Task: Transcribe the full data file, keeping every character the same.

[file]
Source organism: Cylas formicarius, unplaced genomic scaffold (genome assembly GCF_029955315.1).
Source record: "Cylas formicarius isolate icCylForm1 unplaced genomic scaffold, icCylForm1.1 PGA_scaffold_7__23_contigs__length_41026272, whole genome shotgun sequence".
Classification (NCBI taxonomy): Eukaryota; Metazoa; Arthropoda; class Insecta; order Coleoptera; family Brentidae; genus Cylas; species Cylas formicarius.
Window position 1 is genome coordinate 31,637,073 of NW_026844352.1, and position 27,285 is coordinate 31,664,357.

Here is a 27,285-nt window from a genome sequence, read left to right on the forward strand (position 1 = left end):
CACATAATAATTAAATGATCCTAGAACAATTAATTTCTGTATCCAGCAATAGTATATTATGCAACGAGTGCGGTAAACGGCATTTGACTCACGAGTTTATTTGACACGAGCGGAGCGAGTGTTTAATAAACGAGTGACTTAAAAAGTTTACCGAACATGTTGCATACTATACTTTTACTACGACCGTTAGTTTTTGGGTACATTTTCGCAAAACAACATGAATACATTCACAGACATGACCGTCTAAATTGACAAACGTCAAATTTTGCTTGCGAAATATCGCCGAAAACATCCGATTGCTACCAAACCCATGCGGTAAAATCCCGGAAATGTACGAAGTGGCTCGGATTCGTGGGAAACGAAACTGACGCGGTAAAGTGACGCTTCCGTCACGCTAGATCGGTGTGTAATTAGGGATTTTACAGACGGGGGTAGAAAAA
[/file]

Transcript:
Source organism: Cylas formicarius, unplaced genomic scaffold (genome assembly GCF_029955315.1).
Source record: "Cylas formicarius isolate icCylForm1 unplaced genomic scaffold, icCylForm1.1 PGA_scaffold_7__23_contigs__length_41026272, whole genome shotgun sequence".
Classification (NCBI taxonomy): Eukaryota; Metazoa; Arthropoda; class Insecta; order Coleoptera; family Brentidae; genus Cylas; species Cylas formicarius.
Window position 1 is genome coordinate 31,637,073 of NW_026844352.1, and position 27,285 is coordinate 31,664,357.

Here is a 27,285-nt window from a genome sequence, read left to right on the forward strand (position 1 = left end):
CACATAATAATTAAATGATCCTAGAACAATTAATTTCTGTATCCAGCAATAGTATATTATGCAACGAGTGCGGTAAACGGCATTTGACTCACGAGTTTATTTGACACGAGCGGAGCGAGTGTTTAATAAACGAGTGACTTAAAAAGTTTACCGAACATGTTGCATACTATACTTTTACTACGACCGTTAGTTTTTGGGTACATTTTCGCAAAACAACATGAATACATTCACAGACATGACCGTCTAAATTGACAAACGTCAAATTTTGCTTGCGAAATATCGCCGAAAACATCCGATTGCTACCAAACCCATGCGGTAAAATCCCGGAAATGTACGAAGTGGCTCGGATTCGTGGGAAACGAAACTGACGCGGTAAAGTGACGCTTCCGTCACGCTAGATCGGTGTGTAATTAGGGATTTTACAGACGGGGGTAGAAAAA